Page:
Tuesday, March 20, 2012

Carciofi alla protestanta

There's a fantastic deep-fried artichoke dish called carciofi alla giudea, which is all over the place in the Jewish Ghetto neighborhood of Rome. I could eat this every day, but I have small children who like to cannonball into my ass while I am doing tricky things at the stove, so deep-frying is pretty much out.

I discovered a recipe by Pino Luongo that involved trimming medium-size artichokes, boiling them in a mix of oil and water, then drizzling them with oil and roasting them. This was great except that scraping the chokes out of full-size artichokes is a bore. Plus it leaves little frizzy bits of choke all over your kitchen. So I developed a variation of this, which I'm calling carciofi alla protestanta even though you don't have to have the Protestant work ethic to make them. Here's how:

Background: Buy a packet of BABY artichokes, and make sure you have olive oil (cooking oil, not the nice kind you save for salads) and lemons at home. Squeeze a couple lemons into a large bowl and add a few cups of water. Take a heavy pot, add 2 c water and 2 c olive oil, and set this to boil. Slosh a couple tablespoons of oil onto a cookie sheet and set the oven at 375.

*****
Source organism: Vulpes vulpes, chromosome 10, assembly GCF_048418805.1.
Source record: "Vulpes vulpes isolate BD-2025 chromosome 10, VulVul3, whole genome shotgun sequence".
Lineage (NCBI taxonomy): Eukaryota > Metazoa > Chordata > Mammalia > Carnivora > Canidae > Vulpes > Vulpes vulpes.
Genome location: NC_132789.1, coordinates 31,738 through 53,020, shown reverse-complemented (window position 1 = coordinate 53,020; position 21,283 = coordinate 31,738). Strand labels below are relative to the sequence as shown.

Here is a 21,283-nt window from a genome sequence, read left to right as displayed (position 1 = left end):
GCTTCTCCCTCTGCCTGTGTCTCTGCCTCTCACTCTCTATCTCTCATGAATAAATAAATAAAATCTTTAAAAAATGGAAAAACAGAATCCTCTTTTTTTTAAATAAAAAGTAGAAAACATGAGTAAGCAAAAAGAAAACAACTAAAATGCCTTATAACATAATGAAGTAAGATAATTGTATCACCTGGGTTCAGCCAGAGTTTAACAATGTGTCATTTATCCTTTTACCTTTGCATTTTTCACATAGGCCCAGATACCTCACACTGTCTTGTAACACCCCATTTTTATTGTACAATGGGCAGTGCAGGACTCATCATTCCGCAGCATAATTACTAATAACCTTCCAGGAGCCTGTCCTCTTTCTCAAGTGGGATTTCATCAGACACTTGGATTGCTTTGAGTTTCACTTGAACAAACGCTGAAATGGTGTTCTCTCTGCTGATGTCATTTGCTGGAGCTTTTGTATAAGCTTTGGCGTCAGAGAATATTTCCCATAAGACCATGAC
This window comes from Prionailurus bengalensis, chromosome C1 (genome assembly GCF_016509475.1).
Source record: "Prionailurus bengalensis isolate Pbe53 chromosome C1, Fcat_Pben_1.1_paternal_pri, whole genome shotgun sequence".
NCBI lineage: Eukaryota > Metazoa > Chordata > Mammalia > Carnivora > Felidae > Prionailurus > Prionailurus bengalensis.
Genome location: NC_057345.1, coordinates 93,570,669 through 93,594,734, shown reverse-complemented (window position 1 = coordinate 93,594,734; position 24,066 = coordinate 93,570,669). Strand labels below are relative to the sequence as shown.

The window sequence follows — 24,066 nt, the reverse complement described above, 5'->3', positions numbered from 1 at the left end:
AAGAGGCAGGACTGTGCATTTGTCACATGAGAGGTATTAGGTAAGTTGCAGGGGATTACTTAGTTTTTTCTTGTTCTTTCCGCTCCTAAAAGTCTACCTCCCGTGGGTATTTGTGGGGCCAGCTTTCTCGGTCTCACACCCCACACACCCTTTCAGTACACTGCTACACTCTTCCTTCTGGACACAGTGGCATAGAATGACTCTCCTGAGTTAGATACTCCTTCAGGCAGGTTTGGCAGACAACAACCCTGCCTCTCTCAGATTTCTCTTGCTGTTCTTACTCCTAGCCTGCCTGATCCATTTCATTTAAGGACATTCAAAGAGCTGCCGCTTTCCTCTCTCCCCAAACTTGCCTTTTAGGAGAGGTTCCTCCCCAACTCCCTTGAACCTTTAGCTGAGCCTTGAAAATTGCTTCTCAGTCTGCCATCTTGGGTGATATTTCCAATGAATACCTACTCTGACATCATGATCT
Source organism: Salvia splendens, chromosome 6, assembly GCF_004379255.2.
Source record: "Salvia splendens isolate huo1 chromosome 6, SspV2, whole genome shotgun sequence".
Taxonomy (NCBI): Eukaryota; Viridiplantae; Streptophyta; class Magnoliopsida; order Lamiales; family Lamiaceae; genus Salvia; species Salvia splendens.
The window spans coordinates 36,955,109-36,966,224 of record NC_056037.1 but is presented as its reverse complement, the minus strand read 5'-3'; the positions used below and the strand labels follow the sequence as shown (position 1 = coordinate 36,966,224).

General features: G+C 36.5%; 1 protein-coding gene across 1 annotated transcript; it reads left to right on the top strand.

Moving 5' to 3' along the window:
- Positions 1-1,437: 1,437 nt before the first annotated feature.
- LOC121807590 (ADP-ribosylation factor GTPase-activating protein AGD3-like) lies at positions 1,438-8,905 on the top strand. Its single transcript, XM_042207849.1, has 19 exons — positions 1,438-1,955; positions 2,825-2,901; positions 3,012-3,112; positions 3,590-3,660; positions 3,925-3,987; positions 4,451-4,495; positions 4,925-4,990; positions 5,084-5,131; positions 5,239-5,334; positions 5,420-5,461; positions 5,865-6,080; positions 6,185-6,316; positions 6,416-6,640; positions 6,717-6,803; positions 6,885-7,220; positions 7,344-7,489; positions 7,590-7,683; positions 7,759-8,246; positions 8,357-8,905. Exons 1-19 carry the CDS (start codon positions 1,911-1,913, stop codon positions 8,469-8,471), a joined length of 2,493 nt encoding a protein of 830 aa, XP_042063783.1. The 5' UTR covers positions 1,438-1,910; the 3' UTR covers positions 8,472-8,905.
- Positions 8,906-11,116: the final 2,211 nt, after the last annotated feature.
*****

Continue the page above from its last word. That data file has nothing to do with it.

Preparation: Strip off 3-4 layers of the artichokes' outer leaves, until you get down to the leaves that are pale green and tender-looking. Trim the stem and the top of each artichoke (so you don't get pointy bits stuck in your soft palate) and drop it into the lemon water.

Cooking: Simmer the artichokes in the oil-water mixture for about 15 minutes, then remove them with a slotted spoon. Put them leaves-down on the cookie sheet and flatten them slightly so the leaves flare out like a flower. (Most of them will end up slightly mangled. Fear not. They will taste just as good as the pretty ones.) Drizzle a little more oil over the stem ends. Bake the artichokes until the leaves are golden brown and look crunchy; start checking after 10 minutes, though I find this often takes closer to 20.

Eating: They're hot! Don't burn your mouth! These taste great next to a plate of spaghetti tossed with garlic, olive oil, and red pepper. You may want to keep in mind that artichokes make wine taste like it contains Nutra-Sweet, so if you're drinking wine with this don't open anything you've been saving. Enjoy!

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